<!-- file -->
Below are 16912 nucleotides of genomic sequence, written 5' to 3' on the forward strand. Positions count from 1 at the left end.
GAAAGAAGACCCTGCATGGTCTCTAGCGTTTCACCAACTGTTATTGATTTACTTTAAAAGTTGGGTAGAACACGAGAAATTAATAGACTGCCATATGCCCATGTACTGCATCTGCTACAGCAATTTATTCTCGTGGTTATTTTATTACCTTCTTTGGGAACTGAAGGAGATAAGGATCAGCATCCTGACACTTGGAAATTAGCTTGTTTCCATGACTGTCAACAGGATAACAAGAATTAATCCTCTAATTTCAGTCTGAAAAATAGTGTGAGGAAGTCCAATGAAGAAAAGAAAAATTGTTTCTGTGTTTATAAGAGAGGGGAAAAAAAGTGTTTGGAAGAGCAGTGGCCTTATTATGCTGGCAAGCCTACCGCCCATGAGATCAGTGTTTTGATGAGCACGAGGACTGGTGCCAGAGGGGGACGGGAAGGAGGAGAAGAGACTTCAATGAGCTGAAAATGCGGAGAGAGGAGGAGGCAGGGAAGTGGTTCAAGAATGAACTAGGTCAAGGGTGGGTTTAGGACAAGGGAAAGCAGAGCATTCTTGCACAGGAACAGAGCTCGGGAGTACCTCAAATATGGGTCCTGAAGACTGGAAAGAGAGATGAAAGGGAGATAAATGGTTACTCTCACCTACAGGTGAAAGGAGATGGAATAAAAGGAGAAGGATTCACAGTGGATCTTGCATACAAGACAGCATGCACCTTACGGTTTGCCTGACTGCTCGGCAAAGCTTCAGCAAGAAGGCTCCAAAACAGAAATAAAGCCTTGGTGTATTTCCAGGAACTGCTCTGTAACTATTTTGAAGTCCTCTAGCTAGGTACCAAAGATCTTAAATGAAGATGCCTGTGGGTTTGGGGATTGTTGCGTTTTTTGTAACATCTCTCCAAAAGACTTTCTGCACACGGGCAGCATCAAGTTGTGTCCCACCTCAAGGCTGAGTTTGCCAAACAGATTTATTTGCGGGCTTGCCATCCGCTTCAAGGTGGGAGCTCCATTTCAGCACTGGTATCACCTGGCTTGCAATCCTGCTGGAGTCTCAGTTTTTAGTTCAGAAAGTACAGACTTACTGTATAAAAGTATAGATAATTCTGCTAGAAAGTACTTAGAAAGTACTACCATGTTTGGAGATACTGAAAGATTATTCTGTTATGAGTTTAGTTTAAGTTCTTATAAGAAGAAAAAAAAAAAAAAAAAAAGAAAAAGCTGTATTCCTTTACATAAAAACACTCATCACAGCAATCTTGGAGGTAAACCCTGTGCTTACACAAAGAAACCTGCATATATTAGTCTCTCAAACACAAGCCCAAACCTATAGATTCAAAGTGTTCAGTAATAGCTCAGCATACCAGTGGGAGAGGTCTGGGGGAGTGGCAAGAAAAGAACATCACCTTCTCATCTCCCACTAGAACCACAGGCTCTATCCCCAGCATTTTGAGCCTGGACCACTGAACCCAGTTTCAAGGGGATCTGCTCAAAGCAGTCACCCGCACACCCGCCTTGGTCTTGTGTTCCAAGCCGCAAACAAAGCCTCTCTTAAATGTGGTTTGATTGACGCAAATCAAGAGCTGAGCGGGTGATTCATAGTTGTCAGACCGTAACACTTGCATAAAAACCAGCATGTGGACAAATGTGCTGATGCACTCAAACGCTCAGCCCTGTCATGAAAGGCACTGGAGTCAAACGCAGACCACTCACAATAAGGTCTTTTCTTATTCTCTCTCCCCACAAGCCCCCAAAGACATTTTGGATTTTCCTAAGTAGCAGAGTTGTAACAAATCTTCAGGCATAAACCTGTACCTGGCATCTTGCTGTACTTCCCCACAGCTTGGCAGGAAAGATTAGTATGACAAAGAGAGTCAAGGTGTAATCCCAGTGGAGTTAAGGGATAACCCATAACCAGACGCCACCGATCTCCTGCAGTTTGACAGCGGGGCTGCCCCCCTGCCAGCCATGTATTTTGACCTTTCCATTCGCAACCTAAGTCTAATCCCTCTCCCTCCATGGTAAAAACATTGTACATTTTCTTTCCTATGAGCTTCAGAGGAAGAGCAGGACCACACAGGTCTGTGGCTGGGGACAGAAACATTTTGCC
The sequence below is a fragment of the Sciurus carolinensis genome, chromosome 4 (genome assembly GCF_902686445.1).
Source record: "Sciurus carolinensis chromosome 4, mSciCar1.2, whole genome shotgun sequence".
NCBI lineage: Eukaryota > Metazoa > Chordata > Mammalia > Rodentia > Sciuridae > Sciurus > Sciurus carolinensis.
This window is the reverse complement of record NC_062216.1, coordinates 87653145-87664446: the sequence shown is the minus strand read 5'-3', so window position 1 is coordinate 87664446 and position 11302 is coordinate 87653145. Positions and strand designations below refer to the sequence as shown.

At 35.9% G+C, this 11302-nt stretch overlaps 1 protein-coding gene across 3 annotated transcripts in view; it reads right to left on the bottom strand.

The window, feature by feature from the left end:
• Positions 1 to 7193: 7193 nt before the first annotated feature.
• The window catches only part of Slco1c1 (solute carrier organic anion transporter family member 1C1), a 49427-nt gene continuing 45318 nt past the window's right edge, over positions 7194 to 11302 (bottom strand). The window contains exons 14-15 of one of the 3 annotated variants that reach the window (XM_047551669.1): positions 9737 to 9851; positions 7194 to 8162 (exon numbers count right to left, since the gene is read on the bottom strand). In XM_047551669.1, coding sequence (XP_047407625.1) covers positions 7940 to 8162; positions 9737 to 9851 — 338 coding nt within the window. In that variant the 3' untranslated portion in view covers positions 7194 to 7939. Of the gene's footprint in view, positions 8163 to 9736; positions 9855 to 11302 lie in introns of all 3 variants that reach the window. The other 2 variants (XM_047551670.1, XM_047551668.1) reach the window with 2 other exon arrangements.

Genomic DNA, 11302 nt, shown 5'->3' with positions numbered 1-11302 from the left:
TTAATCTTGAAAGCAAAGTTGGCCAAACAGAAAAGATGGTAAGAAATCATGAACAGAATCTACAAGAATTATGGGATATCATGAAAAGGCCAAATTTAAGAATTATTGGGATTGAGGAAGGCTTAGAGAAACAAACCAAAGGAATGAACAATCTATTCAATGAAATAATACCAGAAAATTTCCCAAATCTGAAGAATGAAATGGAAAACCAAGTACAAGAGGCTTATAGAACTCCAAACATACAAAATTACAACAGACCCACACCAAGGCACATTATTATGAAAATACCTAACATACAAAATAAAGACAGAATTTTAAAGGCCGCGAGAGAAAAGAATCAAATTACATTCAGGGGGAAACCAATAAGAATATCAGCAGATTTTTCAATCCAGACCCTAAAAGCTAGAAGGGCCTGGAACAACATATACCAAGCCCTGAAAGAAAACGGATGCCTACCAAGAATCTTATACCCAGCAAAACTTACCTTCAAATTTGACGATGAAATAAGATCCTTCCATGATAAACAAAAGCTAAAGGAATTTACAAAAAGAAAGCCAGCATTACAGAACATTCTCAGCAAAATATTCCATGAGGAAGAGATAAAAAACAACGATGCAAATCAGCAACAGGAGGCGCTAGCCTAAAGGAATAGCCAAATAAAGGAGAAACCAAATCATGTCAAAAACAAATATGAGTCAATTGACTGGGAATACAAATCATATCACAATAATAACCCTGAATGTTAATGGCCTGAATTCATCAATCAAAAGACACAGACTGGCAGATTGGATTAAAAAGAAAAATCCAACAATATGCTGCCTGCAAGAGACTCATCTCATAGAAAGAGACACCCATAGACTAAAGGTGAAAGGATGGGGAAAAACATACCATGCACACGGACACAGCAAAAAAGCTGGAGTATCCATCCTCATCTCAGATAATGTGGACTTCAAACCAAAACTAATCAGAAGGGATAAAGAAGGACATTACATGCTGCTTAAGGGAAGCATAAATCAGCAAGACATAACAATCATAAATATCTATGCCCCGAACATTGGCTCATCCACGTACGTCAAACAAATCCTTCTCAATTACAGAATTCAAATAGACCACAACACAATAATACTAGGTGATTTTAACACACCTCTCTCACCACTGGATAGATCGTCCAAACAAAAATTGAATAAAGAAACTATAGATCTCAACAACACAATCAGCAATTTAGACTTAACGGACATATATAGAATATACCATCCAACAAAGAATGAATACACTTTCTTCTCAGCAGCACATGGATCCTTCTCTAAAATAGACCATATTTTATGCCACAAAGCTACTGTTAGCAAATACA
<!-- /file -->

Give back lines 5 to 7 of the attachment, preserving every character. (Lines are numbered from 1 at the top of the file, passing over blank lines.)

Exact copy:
NCBI lineage: Eukaryota > Metazoa > Chordata > Mammalia > Rodentia > Sciuridae > Sciurus > Sciurus carolinensis.
This window is the reverse complement of record NC_062216.1, coordinates 87653145-87664446: the sequence shown is the minus strand read 5'-3', so window position 1 is coordinate 87664446 and position 11302 is coordinate 87653145. Positions and strand designations below refer to the sequence as shown.

At 35.9% G+C, this 11302-nt stretch overlaps 1 protein-coding gene across 3 annotated transcripts in view; it reads right to left on the bottom strand.